Implementing TEM in Practice

Ruskina et al. hypothesize that TEM can be used as a multifaceted strategy allowing healthcare providers to recognize potential threats to patient safety and proactively manage hazards before an operator error causes an injury. “The first step toward predicting the points at which errors and violations can occur is the creation of a systematic description of anesthetic practice,” they say. “After reviewing the list of threats that had been developed for the Aviation Safety Information Analysis and Sharing System (ASIAS) and other anesthesia taxonomies, our group developed a task list for a typical anesthetic and surgical procedure that takes place in an operating room.”

The listed threats in the taxonomy can be considered as situations that produce error and that require the necessity to be managed in order to prevent a decrease in the margin of safety, according to Ruskina et al. “This taxonomy may improve analysis of critical events with subsequent development of specific interventions. It may also serve as a framework for training physicians in risk management,” they say. “After identification with TEM, specific threats and associated errors can be used to guide the content of educational programs or other quality improvement initiatives at individual institutions and throughout the profession."

A TEM-Structured Review

Threats and errors can be documented by self-reports or records generated by patient care processes, observe Ruskina et al. “Training programs can use a TEM-structured review as a framework for evaluating the performance of and providing feedback to resident physicians. Error-producing conditions identified by TEM, and strategies to mitigate them, could ultimately be adopted as a core component of medical education,” they say.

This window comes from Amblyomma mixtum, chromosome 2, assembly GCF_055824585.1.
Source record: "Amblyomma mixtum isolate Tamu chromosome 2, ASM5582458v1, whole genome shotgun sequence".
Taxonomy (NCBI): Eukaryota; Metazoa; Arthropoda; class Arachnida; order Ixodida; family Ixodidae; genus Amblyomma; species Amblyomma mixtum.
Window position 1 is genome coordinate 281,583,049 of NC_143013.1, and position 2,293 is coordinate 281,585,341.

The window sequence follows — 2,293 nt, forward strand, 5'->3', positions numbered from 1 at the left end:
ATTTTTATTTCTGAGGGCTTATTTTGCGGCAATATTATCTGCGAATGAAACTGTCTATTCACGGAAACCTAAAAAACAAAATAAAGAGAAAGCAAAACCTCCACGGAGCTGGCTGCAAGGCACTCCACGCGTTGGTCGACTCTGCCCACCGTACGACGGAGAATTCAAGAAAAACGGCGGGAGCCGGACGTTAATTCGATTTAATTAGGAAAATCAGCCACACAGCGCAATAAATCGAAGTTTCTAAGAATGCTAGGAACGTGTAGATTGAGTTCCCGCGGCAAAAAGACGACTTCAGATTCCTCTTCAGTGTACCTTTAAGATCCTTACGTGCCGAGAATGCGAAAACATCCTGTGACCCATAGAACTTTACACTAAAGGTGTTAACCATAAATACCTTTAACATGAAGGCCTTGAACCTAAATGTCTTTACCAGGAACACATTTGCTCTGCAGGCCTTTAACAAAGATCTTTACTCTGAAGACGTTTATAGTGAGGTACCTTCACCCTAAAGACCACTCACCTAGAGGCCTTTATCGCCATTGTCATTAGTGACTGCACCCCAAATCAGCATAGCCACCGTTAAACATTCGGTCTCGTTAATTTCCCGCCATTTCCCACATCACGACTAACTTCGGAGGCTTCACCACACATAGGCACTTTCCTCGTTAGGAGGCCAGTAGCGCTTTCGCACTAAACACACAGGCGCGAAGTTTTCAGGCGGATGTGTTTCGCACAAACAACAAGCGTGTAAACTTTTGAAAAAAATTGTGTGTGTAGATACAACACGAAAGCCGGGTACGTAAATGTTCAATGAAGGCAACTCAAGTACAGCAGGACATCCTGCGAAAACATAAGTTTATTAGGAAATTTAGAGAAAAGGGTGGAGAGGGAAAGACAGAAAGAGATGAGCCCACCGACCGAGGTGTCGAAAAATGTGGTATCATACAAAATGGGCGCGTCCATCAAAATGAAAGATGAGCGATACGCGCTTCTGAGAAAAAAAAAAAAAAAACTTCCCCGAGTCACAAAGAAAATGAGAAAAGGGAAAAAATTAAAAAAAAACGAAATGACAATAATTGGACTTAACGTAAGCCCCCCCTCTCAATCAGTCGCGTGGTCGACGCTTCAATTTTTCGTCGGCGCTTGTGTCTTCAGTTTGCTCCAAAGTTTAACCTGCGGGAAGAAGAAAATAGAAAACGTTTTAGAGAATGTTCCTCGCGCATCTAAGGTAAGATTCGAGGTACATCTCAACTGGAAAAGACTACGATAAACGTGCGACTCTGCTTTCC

Another source of information for TEM training can be the narrative stories. These experiences can be used to supplement operational experience, according to Ruskina et al.

According to the study conducted by Grose, the errors can be of three types: procedural, communication and handling. “Procedural errors are failure to follow defined protocol or policy. Communication errors may be failure to use standard communication techniques, such as read-back of information, or as obvious misunderstandings during communication. Handling errors are largely technical in nature, but could also include judgment,” he says.

Random Slips

The research performed by Grose, shows that handling errors have no patterns whatsoever, and appeared to be the result of random slips, lapses or mistakes as expected. “Communication errors occurred almost entirely within the team. Procedural errors, like handling errors, were wide ranging, but unlike handling errors, they occurred with a frequency that did permit some patterns to emerge,” he says.

Procedural errors have a relation with the communication environment in the room through failure to maintain sterile communications, failure to callout information or give/receive report, failure to crosscheck leading to configuration state or failure to use checklists, according to Grose.

Preoccupation with Failure

In summary, high-stakes industries, including the medical industry, have a philosophy about human error that is akin to that in aviation. All have developed a preoccupation with failure and have engrained a culture of systemic vigilance. All have endorsed and promoted mechanisms for blame-free error assessment and analysis, and all accept that human error is both ubiquitous and inevitable, conclude Hickey et al.


[i] Hickey et al.
[ii] Ruskina et al.
[iii] Helmreich & Musson